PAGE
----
“The customer is always right” is an all too familiar mantra famous for putting staff at the back of a very long line of clients. But in actuality, the most successful businesses in the world think quite differently to this, believing rather, that your workforce is in fact the true value generator in any business. In other words, the ability to leverage employee value and create job satisfaction now plays a more critical role than ever in a global economy. Richard Branson advises, “Loyal employees create loyal customers, who in turn create happy shareholders. So if you look after your staff, they’ll look after your customers. It’s really that simple”. So how do you maintain a good HR policy that produces highly productive and passionate people?
We’ve all seen it: An employee starts off as a star but then gradually productivity and attitude deteriorate. This is the all-too-familiar effect of hiring someone based on résumé alone. A key pressure point lies in equally understanding if there is a mutual cultural fit. So while skills and experience are major factors to consider, don’t overlook crucial qualitative matters like personality complement and synergy with the environment. Moreover, tapping into a candidate’s value system will give you a lot of insight into how the brand resonates with them on a personal level. This will weigh heavily on how likely they’ll be to instinctively live the brand and practice its ethos.
Help them be better
A business that is experienced by its employees as investing in its people is a business that will enjoy reciprocity and mutual respect. Training is an investment in a good staff compliment, communicating that you see your staff as future assets. Further to this, well-trained workers require less monitoring and can be left to take initiative. Interestingly, Ritz-Carlton's ‘Service Values’ empower their people to create memorable and personal guest experiences allocating each staff member a special budget to enhance a guest’s experience if and when they see an opportunity. ‘Empowered employee’ equals ‘happy customer’.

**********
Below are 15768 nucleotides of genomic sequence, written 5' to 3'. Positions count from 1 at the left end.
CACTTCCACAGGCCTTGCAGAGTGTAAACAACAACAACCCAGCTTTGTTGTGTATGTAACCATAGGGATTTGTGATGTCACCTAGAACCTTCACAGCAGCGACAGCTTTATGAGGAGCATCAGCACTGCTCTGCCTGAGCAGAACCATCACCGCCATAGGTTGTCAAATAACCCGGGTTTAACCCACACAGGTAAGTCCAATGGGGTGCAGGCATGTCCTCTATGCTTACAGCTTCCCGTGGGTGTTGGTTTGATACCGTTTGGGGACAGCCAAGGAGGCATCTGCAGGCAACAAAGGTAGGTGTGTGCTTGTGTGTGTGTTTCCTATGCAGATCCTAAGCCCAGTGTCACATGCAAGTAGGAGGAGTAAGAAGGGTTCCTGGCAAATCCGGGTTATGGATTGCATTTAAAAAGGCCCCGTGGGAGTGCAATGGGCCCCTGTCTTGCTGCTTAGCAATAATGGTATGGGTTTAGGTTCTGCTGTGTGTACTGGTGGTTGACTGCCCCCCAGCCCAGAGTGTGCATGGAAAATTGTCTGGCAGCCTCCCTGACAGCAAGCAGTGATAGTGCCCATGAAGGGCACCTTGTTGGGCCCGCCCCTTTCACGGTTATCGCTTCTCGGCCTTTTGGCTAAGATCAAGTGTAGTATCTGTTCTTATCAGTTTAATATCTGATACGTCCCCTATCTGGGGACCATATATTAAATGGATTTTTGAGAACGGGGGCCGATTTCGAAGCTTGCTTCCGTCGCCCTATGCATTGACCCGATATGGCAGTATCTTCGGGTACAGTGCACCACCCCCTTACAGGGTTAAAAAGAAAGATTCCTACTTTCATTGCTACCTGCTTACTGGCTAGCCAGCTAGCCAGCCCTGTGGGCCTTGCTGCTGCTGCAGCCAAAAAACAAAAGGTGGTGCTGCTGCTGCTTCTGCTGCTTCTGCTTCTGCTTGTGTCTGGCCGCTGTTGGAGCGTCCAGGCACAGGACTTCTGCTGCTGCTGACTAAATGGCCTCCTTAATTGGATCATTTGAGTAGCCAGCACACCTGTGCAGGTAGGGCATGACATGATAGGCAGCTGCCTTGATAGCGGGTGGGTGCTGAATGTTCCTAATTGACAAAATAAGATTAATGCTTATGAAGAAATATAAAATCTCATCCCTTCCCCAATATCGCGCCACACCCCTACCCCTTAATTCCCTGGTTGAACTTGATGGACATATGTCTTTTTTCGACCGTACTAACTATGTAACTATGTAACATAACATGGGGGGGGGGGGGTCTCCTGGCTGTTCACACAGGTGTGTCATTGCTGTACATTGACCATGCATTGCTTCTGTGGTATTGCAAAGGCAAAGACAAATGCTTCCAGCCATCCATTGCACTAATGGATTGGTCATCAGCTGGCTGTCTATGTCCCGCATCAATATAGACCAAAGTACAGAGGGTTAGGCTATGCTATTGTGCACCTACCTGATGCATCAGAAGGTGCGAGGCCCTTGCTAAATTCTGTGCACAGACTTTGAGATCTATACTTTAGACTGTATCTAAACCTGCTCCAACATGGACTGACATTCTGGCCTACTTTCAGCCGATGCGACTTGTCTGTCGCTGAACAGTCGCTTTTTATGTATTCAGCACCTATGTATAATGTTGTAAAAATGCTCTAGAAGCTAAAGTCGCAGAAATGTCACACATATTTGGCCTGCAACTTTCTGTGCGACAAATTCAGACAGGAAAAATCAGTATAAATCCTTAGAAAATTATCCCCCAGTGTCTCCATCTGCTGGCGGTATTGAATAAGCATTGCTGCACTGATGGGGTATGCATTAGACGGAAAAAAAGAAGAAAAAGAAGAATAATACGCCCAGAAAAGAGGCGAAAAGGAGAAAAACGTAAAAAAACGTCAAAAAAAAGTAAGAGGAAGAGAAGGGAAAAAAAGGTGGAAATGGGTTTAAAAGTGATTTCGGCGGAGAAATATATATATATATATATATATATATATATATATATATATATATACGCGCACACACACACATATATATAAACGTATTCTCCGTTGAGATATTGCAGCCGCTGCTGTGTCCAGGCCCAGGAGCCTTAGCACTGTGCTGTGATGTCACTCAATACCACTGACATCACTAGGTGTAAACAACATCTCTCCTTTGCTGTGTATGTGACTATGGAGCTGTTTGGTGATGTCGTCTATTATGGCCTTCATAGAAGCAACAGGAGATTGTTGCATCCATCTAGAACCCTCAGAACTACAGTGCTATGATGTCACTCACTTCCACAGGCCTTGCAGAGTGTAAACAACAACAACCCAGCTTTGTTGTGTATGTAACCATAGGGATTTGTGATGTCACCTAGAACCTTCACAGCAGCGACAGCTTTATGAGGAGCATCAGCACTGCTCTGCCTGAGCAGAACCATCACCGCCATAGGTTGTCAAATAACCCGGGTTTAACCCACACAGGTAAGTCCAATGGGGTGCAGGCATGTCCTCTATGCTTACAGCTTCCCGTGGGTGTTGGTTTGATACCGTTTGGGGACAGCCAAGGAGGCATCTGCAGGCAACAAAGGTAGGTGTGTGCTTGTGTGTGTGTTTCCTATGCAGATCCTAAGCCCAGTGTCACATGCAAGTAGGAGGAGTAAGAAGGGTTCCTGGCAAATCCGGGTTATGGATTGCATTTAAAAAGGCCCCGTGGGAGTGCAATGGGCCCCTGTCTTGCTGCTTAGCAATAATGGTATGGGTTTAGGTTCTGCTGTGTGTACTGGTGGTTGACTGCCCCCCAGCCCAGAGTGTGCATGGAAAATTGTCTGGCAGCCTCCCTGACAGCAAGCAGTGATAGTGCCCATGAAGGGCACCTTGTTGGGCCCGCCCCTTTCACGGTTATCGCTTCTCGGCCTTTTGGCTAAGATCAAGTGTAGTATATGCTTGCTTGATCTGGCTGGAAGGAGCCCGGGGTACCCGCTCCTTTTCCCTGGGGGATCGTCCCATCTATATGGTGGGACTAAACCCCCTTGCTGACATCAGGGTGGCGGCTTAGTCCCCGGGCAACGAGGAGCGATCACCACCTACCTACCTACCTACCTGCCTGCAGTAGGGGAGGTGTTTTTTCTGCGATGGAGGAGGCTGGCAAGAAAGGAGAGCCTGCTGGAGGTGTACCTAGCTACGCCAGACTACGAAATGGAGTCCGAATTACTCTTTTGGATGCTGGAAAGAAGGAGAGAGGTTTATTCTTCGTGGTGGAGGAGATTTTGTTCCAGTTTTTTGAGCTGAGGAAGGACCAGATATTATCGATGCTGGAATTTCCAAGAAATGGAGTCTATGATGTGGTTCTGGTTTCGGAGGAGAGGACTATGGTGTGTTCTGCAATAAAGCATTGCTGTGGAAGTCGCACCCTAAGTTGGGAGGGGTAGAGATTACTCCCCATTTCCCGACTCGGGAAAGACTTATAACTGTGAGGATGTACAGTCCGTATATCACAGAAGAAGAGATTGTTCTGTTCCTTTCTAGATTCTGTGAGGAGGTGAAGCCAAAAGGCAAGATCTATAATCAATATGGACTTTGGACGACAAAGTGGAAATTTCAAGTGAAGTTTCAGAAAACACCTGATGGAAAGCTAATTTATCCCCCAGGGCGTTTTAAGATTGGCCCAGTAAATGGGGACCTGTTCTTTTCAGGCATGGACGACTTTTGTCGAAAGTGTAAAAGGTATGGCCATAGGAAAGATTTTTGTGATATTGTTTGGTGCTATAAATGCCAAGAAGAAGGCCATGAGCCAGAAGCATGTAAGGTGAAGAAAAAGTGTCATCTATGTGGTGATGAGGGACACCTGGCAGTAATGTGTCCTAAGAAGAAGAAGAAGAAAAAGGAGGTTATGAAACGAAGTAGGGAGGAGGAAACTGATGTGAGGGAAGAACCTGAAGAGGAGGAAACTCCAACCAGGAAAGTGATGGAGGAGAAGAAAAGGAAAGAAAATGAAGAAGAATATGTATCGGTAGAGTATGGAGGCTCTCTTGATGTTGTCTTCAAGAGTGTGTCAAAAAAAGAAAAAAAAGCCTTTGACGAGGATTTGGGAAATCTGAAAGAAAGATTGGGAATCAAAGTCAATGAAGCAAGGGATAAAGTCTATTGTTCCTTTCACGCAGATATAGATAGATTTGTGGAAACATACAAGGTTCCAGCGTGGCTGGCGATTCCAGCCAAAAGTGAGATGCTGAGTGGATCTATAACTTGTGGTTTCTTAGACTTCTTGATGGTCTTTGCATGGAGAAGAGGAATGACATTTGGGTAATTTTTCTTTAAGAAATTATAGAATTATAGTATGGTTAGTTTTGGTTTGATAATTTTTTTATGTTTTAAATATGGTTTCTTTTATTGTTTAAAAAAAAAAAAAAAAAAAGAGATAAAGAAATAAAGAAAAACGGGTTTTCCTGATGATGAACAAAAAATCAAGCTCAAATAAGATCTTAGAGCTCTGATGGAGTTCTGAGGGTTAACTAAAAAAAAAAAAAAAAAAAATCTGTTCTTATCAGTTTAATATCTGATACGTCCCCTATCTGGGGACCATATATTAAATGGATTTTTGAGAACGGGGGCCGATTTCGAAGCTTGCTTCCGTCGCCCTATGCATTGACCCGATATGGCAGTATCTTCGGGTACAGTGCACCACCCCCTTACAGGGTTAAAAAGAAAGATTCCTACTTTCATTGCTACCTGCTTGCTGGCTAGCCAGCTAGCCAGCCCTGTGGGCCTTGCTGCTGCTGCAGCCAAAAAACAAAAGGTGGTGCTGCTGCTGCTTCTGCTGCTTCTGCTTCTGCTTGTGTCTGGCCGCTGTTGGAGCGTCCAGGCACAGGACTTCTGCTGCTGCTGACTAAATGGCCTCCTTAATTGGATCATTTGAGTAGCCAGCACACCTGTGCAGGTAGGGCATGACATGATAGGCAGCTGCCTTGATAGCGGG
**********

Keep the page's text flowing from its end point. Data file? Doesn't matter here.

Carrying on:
Help them understand their own potential
Many employees don’t understand what is expected of them or even how to strive for more. By simply outlining each person’s ideal performance areas, and maintaining an open dialogue, you can ascertain where they visualize themselves in the company and provide tangible goals to can help them get there. Limiting growth can result in unfulfilled employees who may go elsewhere to grow. Remember that progress doesn’t always mean a promotion; it could equally take the form of education or enhanced benefits.
Don’t play favourites
When applying rules and setting boundaries (key to any well-run organization) it’s important to apply a one-size-fits-all strategy. While some employees may have earned unique privileges, there should still be standard HR policies that apply to everyone. Giving one employee a warning for being late but allowing another to roll in past 10 am is a quick-fire route to frustrated employees and unnecessary power struggles.
Leave your door open
An open-door policy means your people understand that you can come to them and they can come to you. Most employees find it very difficult to complain, particularly about their direct managers. Consider an anonymous communication channel so that if you don’t have an HR representative, your people still have an opportunity to voice their grievances or frustrations without feeling intimidated.
The new pecking order
When you put your employees first, everything else falls into place. Your people will be happy to show up and contribute as much as possible day in and out. You’ll have passion in common, and those positive feelings will transfer over to every customer interaction. Essentially, by putting your employees first, your customers automatically become a close second.